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- Plant Reproduction
Plant Reproduction Teacher Resources
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In the first section, students will create a diorama, that includes a local habitat and shows the plants, animals, and non-living components needed to sustain the area. Students will be using their notes and learning logs for reference, as well as doing research to ensure that they have a viable habitat. In the second section, students write a test. Teachers will assess the expectations using information collected from both activities.
Students discover that all living things have a life cycle in which they are born, reproduce and die. In groups, they examine and analyze the changes that happen during the lifespan of a human. To end the lesson, they discuss how the lifespan of other organisms is different from humans.
Fourth graders explore animal life cycles. In this animal life cycles biology lesson, 4th graders identify and describe the life cycles of a frog and a butterfly after viewing several related videos, participating in interactive whiteboard activities, and completing a life cycle illustration.
Young scholars discover the agricultural contributions of George Washington Carver. In this George Washington Carver lesson plan, students discuss the peanut plant and all the ways Carver used it. Young scholars view photographs of the agricultural contributions and examine real peanuts shells.
Let's grow! Seeds that is. This engaging, interdisciplinary, and interactive lesson has young scientists investigating the life cycle of a plant. Learners explore two different web pages from Scholastic.com to gather information about the life cycle of a plant. Then they plant, observe, and write about their own seeds. Youngsters could also put on a play about a plant life cycle to solidify all the information they gathered from their research.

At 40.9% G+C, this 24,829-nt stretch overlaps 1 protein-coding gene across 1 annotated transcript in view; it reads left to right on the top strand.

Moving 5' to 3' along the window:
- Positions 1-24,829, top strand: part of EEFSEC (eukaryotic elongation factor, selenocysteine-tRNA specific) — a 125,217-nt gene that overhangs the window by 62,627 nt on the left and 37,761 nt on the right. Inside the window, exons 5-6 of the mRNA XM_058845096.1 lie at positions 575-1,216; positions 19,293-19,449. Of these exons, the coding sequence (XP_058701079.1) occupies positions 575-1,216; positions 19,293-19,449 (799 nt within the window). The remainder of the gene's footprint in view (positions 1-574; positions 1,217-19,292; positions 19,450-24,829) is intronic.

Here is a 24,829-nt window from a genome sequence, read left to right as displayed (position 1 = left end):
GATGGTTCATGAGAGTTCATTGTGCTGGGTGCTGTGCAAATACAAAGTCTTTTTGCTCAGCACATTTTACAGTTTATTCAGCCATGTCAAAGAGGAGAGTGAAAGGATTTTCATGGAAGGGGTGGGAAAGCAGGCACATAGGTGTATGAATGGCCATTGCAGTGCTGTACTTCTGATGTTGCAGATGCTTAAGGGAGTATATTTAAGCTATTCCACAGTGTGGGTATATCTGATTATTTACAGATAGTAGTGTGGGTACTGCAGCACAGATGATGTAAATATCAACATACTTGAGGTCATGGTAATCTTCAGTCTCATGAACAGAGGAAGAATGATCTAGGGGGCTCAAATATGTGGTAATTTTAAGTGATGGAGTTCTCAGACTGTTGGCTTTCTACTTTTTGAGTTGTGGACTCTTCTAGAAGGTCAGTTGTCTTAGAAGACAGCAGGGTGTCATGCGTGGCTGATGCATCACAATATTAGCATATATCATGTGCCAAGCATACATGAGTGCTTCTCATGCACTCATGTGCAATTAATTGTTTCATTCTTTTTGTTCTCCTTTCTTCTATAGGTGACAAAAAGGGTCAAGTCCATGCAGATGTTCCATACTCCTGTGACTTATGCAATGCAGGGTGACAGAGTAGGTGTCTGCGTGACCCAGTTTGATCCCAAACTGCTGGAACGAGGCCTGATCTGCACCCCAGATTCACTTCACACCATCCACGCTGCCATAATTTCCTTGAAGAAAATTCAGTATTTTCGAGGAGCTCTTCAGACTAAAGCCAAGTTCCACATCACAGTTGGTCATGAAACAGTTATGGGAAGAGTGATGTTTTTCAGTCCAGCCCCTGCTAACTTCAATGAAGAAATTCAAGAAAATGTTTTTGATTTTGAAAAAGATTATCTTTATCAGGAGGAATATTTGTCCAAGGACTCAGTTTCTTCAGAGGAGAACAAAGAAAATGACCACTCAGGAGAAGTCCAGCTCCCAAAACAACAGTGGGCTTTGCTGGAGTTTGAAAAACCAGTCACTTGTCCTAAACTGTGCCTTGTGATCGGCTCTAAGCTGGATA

Second graders use seeds to practice sorting, counting, and graphing. In this graphing seeds lesson plan, 2nd graders listen to a read aloud of Mitsumasa Anno's Anno's Magic Seeds and discuss the life cycle of plants in different season. They count, sort, and graph a handful of seeds. They use tally marks and create a graph using a software program. Finally, they record their conclusion in a math journals.
Students explore Earth science by completing a could identification activity. In this weather lesson, students discuss the different forms of measurement for the weather of Earth. Students discuss global warming and examine a list of weather measurement tools which use to complete cloud worksheets.
Young scholars explore the concept of the plant life cycle. In this life cycle lesson, students read a "wild thing" book and create their own "wild thing" using a potato and permanent marker and sprinkling grass seeds around it. Young scholars also write an acrostic poem about "wild things."
Students explore environmental safety by planting seeds outside their classroom. In this Earth Day lesson, students identify the different ways to recycle and conserve resources on Earth while facilitating recycling bins around campus. Students create art projects such as picture frames and plant a seed to observe over several weeks.
Students choose a number from one to twelve and tell a number story about it. They listen to the teacher read "Numbers in Art" by Lucy Micklethwait. Students choose three numbers from one to twelve and view works of art while looking for a piece that corresponds with each number they chose.